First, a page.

The Super Bowl, aka the second most anticipated date in an advertiser’s diary after Christmas, is over for another year.
“Despite the bleeding-edge camera work and instantaneous graphics, the Super Bowl is a throwback to an earlier era of mass media,” says Ogilvy Co-Chairman and CCO Tham Khai Meng, pointing out that it is one of the few events in the entertainment calendar where a sizeable portion of the American audience can be found watching the same thing at the same time. And while that may be true, the traditions of the Super Bowl, i.e. the ads and the halftime show, still carry cultural weight.
“In this climate, Super Bowl commercials have never seemed to matter less, and, at the same time, because we are looking for meaning everywhere, to matter more,” writes Ian Crouch for The New Yorker. This search for meaning led viewers to scour Lady Gaga’s 13-minute halftime show for oblique political commentary. Some bemoaned the performance for playing it safe and sticking to the crowd-pleasing hits, while others praised Gaga for including LGBT anthem ‘Born This Way’ in the set-list when Vice-President Mike Pence was watching.
“But what about the ads?” I hear you cry. “Were they any good?” The answer is… yes and no. The majority of this year’s spots were of a sort with Gaga’s show; entertaining but safe, and containing few surprises. Hardly a shock, considering Super Bowl broadcaster Fox and the NFL both had power of veto over commercials aired during the game.
Nevertheless, a handful of brands did get obliquely political, speaking out against division without ever mentioning the president’s name.
It’s A 10
The ‘It’s A 10’ ad kicked off with a cheap shot at a certain despot’s hairdo before showcasing ‘great’ hair across a diverse cast of models, highlighting the beauty of people with different ethnicities and body types.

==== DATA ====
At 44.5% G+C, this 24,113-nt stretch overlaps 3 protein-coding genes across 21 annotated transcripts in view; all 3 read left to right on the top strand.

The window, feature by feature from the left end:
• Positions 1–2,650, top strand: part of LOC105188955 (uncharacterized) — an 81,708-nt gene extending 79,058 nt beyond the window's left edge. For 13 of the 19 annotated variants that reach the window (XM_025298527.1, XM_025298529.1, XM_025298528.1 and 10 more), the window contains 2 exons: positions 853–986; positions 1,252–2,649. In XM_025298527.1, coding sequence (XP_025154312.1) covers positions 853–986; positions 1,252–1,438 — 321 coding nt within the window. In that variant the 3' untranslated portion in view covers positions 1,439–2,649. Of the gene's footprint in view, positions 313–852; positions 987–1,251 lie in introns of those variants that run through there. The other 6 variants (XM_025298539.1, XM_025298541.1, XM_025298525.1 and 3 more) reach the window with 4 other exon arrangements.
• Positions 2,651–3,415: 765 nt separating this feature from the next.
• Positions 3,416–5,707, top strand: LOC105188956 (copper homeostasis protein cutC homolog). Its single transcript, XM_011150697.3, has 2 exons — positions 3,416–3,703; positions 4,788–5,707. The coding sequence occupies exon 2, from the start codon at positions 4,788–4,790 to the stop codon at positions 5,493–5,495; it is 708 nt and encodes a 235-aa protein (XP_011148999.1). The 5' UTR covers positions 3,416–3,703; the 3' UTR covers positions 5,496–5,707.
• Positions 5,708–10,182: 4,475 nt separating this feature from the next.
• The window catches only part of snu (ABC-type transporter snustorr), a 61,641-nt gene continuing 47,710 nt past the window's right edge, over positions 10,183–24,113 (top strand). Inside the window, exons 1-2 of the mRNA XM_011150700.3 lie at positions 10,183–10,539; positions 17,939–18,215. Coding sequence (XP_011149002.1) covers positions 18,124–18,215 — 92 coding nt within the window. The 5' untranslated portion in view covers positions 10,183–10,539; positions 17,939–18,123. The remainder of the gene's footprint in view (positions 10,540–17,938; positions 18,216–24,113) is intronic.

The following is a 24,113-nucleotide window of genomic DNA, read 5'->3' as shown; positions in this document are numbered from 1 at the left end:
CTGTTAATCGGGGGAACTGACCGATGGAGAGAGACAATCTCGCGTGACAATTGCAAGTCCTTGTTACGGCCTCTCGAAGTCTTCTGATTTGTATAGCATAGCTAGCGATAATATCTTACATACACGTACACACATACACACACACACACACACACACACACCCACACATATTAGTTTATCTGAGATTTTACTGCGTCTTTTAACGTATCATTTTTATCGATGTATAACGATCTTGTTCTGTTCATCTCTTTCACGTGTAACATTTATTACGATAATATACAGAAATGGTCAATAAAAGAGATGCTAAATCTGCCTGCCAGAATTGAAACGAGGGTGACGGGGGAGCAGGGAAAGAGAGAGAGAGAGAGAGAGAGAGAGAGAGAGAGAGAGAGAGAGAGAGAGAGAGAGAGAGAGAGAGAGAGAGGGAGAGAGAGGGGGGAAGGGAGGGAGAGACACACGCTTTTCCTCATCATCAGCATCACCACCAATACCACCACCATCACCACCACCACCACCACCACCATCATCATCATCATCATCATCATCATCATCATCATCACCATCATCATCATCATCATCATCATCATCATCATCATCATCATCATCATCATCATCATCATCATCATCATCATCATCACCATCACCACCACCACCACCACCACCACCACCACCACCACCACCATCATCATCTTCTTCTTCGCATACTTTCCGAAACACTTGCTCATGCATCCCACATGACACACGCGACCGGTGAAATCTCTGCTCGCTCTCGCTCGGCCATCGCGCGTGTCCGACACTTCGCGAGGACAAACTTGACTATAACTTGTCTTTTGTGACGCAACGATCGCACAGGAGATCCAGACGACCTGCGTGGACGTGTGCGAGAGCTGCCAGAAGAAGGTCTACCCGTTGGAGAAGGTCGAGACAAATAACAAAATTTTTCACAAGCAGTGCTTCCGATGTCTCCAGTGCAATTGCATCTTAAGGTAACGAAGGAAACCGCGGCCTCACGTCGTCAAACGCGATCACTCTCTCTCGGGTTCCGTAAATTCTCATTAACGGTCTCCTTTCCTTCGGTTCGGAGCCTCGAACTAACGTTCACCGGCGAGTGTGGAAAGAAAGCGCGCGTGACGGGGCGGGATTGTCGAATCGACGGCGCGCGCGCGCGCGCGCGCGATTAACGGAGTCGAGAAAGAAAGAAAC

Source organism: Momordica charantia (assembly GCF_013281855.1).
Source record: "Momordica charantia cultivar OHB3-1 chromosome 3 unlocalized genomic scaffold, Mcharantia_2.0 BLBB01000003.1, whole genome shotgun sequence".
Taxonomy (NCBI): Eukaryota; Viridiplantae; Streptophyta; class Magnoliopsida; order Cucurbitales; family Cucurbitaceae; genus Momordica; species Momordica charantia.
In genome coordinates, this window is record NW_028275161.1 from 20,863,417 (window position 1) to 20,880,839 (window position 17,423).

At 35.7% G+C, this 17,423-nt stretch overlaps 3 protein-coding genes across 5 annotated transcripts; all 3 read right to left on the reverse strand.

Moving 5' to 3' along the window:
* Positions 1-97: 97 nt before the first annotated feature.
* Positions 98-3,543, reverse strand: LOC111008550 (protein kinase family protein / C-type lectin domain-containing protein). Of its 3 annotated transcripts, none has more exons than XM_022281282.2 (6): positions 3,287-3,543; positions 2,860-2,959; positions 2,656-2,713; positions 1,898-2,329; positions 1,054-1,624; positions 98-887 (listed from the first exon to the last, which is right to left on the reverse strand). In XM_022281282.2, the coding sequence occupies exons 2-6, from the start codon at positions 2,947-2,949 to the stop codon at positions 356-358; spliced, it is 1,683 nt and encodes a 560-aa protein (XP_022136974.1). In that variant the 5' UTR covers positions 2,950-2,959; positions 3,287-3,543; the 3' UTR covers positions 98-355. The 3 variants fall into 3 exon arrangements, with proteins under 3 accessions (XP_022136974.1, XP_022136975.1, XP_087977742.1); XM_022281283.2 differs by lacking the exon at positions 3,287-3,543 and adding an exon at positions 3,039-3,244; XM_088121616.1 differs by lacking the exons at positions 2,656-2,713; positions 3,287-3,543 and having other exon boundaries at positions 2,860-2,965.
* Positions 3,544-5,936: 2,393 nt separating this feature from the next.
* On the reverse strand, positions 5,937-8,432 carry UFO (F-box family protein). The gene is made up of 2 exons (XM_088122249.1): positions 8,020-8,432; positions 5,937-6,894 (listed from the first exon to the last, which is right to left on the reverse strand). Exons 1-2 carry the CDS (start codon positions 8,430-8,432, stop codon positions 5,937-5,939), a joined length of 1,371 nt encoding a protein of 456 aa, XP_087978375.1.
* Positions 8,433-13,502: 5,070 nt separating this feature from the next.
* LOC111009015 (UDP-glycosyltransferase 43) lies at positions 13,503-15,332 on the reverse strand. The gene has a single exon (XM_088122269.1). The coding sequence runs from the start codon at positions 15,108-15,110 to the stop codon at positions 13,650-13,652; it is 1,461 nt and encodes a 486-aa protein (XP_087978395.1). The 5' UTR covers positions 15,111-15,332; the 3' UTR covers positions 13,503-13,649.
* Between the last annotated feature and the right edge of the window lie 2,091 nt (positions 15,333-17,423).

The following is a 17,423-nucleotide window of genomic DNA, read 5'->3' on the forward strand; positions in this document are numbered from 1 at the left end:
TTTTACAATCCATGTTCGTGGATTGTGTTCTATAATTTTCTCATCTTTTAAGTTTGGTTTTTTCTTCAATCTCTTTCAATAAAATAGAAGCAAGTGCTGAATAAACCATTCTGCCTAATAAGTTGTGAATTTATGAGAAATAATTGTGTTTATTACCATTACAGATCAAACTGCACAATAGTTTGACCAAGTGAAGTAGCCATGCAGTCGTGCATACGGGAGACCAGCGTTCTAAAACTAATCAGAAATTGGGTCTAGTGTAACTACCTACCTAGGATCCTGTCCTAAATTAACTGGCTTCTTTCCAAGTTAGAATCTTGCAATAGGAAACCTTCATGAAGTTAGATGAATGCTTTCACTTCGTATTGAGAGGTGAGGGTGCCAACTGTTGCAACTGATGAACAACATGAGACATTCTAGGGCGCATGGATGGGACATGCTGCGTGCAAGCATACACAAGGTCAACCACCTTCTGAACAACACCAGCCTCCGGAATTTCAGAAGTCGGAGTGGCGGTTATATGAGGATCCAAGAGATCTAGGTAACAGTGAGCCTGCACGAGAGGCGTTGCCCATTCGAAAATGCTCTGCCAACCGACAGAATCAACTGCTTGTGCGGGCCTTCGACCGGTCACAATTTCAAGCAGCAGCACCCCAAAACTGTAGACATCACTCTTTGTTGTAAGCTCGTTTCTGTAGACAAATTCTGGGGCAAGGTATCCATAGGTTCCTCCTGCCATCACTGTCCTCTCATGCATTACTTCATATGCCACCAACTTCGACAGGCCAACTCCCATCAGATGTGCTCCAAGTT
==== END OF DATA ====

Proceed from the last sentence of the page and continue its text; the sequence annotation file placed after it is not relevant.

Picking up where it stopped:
The spot for Audi focused on the gender wage gap, and concluded with a statement of the company’s mission to achieve gender parity. An admirable goal, but one wrapped up in the clichéd narrative of a father whose concerns about sexism and gender inequality are a product of having a daughter. Why not show a mother with concerns for her child’s future? Or would a woman’s voice been too off-putting in an ad for a luxury car?
Budweiser: “Born The Hard Way”
A lot was said about Budweiser’s ad prior to its big screening on Sunday, with commentators rightly predicting that supporters of President Trump and his travel ban would not be pleased with such a pro-immigration message. And while Anheuser-Busch have stated that it was not their intention to be political, but rather to celebrate the heritage of their brand, the ad still prompted an online campaign to #BoycottBudwiser. (That’s right; the angry hashtag which trended online was misspelled.)
84 Lumber: “The Journey”
This immigration story generated fewer column inches than the Budweiser spot but is arguably more relevant today, following the journey of a mother and daughter from Mexico to the United States. The original edit of the ad saw the pair reach a giant wall, but Fox refused to air that version, and so viewers were shown only half of the video, and were encouraged to follow the rest of the story online.
Airbnb’s #WeAccept was tonally low-key but pulled no punches with its message of diversity and inclusion. The clip simply showed a series of faces, of every ethnicity, religion and gender, and stated; “The world is more beautiful the more you accept.”
Such broad messages of inclusion and equality should not seem radical in 2017, but these ads stand out because so few had anything to say. “America heard its biggest brands state clearly and with one voice that we are a diverse, united, tolerant, and loving nation,” says Meng, who sees these once taken-for-granted values as in desperate need of reasserting in the current climate.
And perhaps the best Super Bowl commercial of the weekend was indeed one which celebrated love and change, although it wasn’t broadcast during the game. Saturday Night Live’s ‘Totinos’ sketch aired the evening before; starring Kristen Stewart and Vanessa Bayer, the halftime spoof recognises and skewers a whole range of Super Bowl advertising clichés, before evolving midway into something altogether more surprising. The video is bold, funny, and original. Advertisers, take note.